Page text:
November 2016: Population Studies
Alexandre Gori Maia, Camila Strobl Sakamoto
This study analysed the impact of changing family structure on income distribution. Specifically, it analysed how changes in the proportions of different categories of family in the population contributed to increases in the income of the richest and poorest social strata in Brazil, and the consequent impacts on income inequality. Rural and urban families were compared in order to understand how these dynamics had different impacts on more developed (urban) and less developed (rural) areas. The results emphasize how changes observed in family structure are more pronounced among the richest families, contributing to an increase in (i) the income of the richest families and (ii) income inequality between the richest and poorest families, as well as between urban and rural areas...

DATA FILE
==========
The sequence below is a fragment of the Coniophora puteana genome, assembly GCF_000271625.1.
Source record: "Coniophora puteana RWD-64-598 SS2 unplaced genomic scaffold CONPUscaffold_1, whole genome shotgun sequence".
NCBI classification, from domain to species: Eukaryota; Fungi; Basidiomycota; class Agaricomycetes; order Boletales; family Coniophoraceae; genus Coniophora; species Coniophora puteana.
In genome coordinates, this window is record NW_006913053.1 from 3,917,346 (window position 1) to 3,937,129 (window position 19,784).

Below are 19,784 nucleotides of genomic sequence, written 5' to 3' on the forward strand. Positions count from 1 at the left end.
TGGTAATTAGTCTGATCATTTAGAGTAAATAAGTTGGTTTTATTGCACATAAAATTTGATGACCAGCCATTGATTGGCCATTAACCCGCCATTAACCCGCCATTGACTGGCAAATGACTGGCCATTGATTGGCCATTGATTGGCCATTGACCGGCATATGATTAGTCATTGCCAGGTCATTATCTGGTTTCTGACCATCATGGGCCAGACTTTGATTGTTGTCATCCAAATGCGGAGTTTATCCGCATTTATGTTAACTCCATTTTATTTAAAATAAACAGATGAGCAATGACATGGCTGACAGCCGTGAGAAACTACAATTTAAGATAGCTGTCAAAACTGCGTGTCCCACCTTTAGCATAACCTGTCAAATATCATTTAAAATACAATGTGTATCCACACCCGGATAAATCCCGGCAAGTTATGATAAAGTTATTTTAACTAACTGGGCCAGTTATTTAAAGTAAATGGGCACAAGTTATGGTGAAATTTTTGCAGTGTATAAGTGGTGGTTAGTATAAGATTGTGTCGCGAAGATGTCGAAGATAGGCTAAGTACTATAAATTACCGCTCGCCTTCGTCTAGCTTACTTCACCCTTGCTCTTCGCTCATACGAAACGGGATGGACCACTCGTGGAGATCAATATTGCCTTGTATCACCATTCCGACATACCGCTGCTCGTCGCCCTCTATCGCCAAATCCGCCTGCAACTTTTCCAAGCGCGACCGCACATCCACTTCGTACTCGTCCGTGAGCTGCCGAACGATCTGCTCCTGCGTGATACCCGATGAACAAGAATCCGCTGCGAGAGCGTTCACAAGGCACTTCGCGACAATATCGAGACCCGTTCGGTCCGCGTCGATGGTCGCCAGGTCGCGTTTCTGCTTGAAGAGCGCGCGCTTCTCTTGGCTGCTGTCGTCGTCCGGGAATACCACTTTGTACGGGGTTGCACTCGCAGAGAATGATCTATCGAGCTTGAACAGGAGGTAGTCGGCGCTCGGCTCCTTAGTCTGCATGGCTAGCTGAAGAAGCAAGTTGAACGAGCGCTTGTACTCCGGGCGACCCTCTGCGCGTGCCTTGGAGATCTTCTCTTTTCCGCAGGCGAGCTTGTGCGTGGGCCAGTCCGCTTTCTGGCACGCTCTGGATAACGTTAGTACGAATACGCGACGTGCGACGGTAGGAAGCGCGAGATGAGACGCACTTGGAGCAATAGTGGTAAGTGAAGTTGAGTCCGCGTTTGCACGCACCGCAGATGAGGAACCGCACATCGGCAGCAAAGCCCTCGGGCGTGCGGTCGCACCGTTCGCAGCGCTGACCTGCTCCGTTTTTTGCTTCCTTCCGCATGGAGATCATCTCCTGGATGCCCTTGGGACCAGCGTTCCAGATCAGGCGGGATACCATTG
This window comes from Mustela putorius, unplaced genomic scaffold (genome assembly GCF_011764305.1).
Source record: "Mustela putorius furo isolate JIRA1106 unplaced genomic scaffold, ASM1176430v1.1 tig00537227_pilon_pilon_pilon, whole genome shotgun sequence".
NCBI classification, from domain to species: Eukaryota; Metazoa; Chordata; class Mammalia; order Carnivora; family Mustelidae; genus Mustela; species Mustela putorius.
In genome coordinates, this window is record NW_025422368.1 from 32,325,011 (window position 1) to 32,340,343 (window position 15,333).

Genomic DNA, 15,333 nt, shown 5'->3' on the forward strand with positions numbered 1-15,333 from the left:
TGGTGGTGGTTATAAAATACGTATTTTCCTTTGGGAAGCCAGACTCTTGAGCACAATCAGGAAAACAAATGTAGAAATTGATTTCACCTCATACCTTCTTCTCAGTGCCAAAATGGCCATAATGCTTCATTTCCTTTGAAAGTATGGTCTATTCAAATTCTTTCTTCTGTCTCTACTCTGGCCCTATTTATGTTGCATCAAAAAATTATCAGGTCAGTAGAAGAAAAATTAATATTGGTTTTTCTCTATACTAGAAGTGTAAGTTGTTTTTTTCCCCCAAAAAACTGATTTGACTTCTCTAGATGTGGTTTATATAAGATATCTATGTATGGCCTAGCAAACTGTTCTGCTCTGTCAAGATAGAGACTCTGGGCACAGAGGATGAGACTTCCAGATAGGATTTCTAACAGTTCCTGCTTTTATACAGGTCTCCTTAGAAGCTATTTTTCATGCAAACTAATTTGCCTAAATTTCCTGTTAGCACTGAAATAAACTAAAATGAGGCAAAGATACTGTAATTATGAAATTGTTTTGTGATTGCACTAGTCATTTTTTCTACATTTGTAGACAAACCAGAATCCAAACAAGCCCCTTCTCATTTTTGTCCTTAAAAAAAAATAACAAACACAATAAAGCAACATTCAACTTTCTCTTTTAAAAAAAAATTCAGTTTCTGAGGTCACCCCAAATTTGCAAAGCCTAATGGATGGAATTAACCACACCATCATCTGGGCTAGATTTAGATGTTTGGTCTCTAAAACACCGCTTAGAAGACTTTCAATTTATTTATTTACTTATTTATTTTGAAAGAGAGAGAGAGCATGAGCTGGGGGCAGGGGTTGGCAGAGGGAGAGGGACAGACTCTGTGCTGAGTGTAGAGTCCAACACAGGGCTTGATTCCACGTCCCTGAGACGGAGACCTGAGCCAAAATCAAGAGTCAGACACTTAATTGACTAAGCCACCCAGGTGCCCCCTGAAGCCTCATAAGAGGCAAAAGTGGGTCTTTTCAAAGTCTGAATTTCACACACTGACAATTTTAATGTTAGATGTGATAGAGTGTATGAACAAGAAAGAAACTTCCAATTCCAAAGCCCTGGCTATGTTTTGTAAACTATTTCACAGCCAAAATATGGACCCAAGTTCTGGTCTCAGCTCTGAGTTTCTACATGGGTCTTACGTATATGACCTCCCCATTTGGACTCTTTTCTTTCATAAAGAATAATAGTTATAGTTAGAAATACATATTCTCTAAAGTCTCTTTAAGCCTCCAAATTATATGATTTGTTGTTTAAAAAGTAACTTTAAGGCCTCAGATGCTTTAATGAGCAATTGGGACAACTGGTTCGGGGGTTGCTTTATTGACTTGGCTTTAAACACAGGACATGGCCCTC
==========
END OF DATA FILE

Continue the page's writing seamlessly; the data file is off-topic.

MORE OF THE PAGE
November 2016: Population Studies
Margaret Triyana
Data from the Indonesian Family Life Survey (1993-2000) were used to examine whether the effects of the Indonesian 'Midwife in the Village' programme persisted more than 10 years after its implementation. The study followed up earlier studies of the programme's effects by estimating its effects on pregnancy outcomes, using propensity-score matching applied to data collected after the 1997 Asian economic crisis. The results indicate that only the programme's effect on the use of prenatal care services persisted, and that the loss of village midwives during the crisis had no significant effect on pregnancy outcomes...
November 2016: Population Studies
Barbara S Okun